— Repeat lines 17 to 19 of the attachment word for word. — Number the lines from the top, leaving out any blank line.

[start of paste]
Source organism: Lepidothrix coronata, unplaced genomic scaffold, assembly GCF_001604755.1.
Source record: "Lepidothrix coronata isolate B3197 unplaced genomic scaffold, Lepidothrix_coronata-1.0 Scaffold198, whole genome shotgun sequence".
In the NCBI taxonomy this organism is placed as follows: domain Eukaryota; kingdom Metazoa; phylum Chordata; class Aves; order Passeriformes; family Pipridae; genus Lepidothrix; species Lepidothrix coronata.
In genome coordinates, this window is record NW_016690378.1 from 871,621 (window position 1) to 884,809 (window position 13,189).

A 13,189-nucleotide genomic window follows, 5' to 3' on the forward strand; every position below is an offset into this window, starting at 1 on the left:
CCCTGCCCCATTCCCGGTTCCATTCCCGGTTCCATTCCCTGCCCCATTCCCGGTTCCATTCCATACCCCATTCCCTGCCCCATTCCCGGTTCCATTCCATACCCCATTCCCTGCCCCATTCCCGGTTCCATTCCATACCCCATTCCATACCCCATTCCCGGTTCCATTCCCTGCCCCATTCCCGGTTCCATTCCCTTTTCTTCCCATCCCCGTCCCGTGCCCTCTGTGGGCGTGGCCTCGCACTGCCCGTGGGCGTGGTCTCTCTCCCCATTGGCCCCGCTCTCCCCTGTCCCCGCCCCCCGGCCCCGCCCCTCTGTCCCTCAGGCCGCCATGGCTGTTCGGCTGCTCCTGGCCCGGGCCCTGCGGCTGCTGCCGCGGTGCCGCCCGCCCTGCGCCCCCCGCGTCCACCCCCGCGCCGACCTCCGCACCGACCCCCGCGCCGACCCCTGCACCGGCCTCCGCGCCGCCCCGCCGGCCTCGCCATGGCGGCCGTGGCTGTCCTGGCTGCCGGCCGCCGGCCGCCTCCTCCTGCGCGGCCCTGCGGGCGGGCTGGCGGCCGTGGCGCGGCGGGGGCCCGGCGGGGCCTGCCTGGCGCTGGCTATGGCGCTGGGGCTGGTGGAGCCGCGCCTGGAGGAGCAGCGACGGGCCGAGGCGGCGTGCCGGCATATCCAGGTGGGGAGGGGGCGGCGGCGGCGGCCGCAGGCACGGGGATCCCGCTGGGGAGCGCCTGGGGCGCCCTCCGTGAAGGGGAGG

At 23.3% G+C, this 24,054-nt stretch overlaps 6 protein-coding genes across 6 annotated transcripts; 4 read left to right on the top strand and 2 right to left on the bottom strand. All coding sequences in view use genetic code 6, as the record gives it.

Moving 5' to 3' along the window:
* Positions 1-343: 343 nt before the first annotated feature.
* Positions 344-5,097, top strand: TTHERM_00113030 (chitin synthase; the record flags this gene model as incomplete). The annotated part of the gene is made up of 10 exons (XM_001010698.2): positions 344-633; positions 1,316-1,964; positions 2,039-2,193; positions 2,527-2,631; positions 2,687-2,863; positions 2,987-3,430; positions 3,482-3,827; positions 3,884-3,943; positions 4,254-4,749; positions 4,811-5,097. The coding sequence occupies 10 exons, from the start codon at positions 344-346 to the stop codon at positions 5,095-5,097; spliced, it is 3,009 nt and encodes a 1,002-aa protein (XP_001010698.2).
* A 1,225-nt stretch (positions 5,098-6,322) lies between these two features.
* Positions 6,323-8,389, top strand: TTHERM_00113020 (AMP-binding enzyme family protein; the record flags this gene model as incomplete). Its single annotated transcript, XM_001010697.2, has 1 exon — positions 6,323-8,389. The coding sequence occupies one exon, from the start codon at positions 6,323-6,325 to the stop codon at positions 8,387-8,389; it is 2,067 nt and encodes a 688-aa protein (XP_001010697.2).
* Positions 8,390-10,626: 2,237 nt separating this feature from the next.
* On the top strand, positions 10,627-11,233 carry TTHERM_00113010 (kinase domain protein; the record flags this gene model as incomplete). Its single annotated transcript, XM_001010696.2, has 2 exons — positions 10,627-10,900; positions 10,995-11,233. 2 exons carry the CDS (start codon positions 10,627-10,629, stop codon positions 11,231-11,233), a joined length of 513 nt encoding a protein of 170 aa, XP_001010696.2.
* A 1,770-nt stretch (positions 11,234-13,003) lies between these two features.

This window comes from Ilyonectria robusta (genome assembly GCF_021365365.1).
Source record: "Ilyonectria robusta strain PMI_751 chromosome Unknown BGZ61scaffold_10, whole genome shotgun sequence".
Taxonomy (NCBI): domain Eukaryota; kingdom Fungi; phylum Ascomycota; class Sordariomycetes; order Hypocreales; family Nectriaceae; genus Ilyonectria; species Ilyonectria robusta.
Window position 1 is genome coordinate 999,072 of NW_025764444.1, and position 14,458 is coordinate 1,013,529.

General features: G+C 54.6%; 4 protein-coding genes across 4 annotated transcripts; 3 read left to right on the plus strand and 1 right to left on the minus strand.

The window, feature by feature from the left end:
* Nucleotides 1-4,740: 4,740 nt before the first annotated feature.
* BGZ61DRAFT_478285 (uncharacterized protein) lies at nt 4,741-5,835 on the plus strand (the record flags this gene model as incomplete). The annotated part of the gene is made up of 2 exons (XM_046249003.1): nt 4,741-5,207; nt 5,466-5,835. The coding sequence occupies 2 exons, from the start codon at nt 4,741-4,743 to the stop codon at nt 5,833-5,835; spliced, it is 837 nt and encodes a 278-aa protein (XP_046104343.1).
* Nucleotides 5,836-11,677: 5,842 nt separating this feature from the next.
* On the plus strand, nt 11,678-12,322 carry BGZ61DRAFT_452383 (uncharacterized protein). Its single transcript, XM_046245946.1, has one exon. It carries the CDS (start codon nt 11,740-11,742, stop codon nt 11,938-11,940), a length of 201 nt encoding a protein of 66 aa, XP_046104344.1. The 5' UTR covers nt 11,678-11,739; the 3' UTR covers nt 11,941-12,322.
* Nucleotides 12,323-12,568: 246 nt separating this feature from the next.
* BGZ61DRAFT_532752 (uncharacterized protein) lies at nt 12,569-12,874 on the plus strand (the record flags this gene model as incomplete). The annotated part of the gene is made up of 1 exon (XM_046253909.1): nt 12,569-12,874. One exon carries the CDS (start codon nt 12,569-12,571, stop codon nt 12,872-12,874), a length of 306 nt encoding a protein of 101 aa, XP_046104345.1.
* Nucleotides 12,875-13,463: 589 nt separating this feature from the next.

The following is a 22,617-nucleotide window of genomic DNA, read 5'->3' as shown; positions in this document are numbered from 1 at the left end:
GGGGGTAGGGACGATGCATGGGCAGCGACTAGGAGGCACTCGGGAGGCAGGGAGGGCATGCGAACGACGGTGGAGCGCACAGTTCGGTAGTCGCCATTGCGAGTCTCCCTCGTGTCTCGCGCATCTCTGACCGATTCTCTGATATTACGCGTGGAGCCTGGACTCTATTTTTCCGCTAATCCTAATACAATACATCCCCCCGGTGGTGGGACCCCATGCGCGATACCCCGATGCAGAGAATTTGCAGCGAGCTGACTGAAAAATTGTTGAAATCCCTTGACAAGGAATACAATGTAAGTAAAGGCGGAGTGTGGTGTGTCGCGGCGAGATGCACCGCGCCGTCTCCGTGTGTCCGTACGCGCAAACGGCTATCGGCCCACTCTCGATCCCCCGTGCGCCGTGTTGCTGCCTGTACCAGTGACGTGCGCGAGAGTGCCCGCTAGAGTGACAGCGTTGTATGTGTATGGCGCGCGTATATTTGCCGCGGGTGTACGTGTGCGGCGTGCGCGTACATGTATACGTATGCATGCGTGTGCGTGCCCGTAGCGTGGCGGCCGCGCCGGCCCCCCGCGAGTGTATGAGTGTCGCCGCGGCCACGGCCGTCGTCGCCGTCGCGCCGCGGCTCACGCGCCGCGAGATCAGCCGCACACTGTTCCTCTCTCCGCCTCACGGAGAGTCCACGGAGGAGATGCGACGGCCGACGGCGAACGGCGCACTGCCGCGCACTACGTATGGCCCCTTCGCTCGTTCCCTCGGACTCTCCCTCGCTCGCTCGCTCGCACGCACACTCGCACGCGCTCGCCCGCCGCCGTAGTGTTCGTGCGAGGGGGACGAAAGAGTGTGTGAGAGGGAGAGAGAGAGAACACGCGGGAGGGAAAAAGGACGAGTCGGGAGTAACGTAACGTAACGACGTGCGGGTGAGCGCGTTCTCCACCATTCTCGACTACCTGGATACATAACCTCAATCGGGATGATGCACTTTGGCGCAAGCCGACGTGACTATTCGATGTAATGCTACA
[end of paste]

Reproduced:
Source record: "Ilyonectria robusta strain PMI_751 chromosome Unknown BGZ61scaffold_10, whole genome shotgun sequence".
Taxonomy (NCBI): domain Eukaryota; kingdom Fungi; phylum Ascomycota; class Sordariomycetes; order Hypocreales; family Nectriaceae; genus Ilyonectria; species Ilyonectria robusta.
Window position 1 is genome coordinate 999,072 of NW_025764444.1, and position 14,458 is coordinate 1,013,529.